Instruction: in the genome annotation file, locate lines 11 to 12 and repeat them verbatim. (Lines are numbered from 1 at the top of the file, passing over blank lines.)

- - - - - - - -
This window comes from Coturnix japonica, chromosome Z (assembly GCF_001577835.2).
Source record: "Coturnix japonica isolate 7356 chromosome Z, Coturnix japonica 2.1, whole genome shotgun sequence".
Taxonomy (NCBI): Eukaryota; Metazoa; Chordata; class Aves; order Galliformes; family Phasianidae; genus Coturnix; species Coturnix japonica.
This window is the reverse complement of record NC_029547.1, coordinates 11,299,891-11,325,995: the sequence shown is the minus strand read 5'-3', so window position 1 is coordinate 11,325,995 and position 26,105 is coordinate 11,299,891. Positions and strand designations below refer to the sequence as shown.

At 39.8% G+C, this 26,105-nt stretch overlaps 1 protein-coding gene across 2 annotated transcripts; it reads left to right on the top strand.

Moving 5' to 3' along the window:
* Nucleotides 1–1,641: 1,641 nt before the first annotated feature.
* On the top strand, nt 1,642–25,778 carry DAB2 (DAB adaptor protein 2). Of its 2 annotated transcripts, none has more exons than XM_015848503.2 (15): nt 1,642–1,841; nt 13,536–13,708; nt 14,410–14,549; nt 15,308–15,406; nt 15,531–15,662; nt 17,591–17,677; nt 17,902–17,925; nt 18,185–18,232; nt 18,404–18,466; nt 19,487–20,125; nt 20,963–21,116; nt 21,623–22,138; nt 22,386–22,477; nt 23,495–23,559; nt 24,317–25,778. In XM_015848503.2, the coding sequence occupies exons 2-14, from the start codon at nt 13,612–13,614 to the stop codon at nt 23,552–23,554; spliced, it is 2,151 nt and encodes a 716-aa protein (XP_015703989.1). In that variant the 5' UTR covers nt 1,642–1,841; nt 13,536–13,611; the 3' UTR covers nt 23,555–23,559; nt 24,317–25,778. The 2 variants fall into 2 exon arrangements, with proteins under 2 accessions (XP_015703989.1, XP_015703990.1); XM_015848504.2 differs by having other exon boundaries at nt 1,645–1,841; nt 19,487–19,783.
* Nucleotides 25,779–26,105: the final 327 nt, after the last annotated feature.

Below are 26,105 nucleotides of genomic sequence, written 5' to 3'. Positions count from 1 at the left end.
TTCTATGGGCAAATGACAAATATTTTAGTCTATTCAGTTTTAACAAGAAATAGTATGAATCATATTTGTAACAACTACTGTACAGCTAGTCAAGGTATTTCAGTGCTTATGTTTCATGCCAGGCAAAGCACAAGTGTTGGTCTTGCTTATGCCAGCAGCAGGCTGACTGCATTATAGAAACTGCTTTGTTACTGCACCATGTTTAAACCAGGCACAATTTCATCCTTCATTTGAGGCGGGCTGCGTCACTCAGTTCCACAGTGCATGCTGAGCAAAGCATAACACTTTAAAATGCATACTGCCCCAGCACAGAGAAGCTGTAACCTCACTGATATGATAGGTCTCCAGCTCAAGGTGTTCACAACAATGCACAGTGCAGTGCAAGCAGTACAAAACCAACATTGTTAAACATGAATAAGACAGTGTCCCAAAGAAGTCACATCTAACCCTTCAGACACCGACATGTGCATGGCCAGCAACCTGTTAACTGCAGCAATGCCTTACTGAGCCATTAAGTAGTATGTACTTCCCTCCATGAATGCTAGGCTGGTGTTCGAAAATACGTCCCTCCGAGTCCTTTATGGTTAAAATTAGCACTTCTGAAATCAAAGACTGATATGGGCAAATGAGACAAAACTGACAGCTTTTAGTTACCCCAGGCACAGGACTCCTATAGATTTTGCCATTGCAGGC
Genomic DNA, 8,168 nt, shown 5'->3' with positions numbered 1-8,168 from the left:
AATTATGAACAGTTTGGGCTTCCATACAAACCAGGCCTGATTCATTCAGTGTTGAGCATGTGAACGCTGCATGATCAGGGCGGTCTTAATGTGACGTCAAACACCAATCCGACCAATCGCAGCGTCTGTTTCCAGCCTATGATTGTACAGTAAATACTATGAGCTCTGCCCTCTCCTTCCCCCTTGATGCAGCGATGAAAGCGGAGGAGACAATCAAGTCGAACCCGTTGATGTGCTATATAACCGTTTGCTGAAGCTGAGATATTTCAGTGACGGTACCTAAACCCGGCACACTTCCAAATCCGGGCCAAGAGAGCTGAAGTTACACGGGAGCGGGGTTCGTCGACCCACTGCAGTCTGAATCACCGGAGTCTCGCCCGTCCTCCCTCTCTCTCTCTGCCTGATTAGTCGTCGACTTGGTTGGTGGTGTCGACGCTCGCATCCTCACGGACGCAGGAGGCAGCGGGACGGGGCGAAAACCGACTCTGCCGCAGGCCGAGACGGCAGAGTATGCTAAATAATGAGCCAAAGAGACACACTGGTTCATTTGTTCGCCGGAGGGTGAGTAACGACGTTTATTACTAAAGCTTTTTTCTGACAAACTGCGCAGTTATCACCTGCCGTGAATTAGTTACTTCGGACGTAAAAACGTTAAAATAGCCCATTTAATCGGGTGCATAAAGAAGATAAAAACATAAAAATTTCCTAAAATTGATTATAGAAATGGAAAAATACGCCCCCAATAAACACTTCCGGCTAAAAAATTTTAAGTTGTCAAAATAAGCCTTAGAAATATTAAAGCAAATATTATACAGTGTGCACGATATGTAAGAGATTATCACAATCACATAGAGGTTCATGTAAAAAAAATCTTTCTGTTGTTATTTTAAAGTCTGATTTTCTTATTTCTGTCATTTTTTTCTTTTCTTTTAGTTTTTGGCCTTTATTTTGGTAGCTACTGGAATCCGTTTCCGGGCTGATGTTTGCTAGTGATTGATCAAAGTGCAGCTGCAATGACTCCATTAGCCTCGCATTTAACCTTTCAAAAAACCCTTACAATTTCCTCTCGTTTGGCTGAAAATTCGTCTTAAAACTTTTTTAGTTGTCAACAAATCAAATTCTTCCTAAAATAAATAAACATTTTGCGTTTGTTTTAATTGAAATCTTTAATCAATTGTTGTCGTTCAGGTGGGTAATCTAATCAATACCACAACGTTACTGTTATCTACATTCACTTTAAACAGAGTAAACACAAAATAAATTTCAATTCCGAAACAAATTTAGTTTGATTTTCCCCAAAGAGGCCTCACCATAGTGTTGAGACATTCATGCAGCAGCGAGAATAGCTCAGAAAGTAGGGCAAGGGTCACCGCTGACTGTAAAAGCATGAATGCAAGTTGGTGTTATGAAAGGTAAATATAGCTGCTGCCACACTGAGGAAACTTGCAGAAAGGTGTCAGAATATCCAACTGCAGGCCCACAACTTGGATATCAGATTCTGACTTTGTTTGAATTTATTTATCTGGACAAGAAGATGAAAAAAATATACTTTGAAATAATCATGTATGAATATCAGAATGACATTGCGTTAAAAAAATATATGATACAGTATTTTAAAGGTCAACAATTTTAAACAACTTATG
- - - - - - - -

TTCTATGGGCAAATGACAAATATTTTAGTCTATTCAGTTTTAACAAGAAATAGTATGAATCATATTTGTAACAACTACTGTACAGCTAGTCAAGGTATTTCAGTGCTTATGTTTCATGCCAGGCAAAGCACAAGTGTTGGTCTTGCTTATGCCAGCAGCAGGCTGACTGCATTATAGAAACTGCTTTGTTACTGCACCATGTTTAAACCAGGCACAATTTCATCCTTCATTTGAGGCGGGCTGCGTCACTCAGTTCCACAGTGCATGCTGAGCAAAGCATAACACTTTAAAATGCATACTGCCCCAGCACAGAGAAGCTGTAACCTCACTGATATGATAGGTCTCCAGCTCAAGGTGTTCACAACAATGCACAGTGCAGTGCAAGCAGTACAAAACCAACATTGTTAAACATGAATAAGACAGTGTCCCAAAGAAGTCACATCTAACCCTTCAGACACCGACATGTGCATGGCCAGCAACCTGTTAACTGCAGCAATGCCTTACTGAGCCATTAAGTAGTATGTACTTCCCTCCATGAATGCTAGGCTGGTGTTCGAAAATACGTCCCTCCGAGTCCTTTATGGTTAAAATTAGCACTTCTGAAATCAAAGACTGATATGGGCAAATGAGACAAAACTGACAGCTTTTAGTTACCCCAGGCACAGGACTCCTATAGATTTTGCCATTGCAGGC
Genomic DNA, 8,168 nt, shown 5'->3' with positions numbered 1-8,168 from the left: